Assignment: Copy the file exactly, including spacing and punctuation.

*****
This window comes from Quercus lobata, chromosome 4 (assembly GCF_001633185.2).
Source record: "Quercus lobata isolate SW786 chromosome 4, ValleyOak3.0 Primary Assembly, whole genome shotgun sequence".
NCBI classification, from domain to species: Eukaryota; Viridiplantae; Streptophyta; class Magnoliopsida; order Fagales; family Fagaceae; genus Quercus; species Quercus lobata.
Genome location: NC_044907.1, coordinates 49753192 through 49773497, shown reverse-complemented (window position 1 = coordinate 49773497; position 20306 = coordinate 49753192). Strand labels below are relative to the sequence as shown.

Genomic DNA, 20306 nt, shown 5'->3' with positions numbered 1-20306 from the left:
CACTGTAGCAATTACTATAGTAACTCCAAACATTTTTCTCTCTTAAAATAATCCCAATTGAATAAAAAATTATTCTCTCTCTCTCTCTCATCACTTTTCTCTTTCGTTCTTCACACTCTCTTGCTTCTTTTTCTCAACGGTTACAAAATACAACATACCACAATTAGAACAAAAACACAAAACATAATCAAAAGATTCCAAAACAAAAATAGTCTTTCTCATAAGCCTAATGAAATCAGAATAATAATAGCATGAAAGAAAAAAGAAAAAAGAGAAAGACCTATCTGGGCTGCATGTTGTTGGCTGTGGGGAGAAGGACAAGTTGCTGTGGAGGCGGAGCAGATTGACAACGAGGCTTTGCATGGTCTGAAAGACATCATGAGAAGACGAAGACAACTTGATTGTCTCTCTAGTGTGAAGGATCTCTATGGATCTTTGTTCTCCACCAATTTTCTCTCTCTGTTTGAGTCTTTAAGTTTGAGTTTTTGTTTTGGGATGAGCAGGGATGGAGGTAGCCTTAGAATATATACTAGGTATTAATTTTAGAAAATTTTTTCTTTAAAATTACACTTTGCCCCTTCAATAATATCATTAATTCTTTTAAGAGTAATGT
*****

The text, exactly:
This window comes from Quercus lobata, chromosome 4 (assembly GCF_001633185.2).
Source record: "Quercus lobata isolate SW786 chromosome 4, ValleyOak3.0 Primary Assembly, whole genome shotgun sequence".
NCBI classification, from domain to species: Eukaryota; Viridiplantae; Streptophyta; class Magnoliopsida; order Fagales; family Fagaceae; genus Quercus; species Quercus lobata.
Genome location: NC_044907.1, coordinates 49753192 through 49773497, shown reverse-complemented (window position 1 = coordinate 49773497; position 20306 = coordinate 49753192). Strand labels below are relative to the sequence as shown.

Genomic DNA, 20306 nt, shown 5'->3' with positions numbered 1-20306 from the left:
CACTGTAGCAATTACTATAGTAACTCCAAACATTTTTCTCTCTTAAAATAATCCCAATTGAATAAAAAATTATTCTCTCTCTCTCTCTCATCACTTTTCTCTTTCGTTCTTCACACTCTCTTGCTTCTTTTTCTCAACGGTTACAAAATACAACATACCACAATTAGAACAAAAACACAAAACATAATCAAAAGATTCCAAAACAAAAATAGTCTTTCTCATAAGCCTAATGAAATCAGAATAATAATAGCATGAAAGAAAAAAGAAAAAAGAGAAAGACCTATCTGGGCTGCATGTTGTTGGCTGTGGGGAGAAGGACAAGTTGCTGTGGAGGCGGAGCAGATTGACAACGAGGCTTTGCATGGTCTGAAAGACATCATGAGAAGACGAAGACAACTTGATTGTCTCTCTAGTGTGAAGGATCTCTATGGATCTTTGTTCTCCACCAATTTTCTCTCTCTGTTTGAGTCTTTAAGTTTGAGTTTTTGTTTTGGGATGAGCAGGGATGGAGGTAGCCTTAGAATATATACTAGGTATTAATTTTAGAAAATTTTTTCTTTAAAATTACACTTTGCCCCTTCAATAATATCATTAATTCTTTTAAGAGTAATGT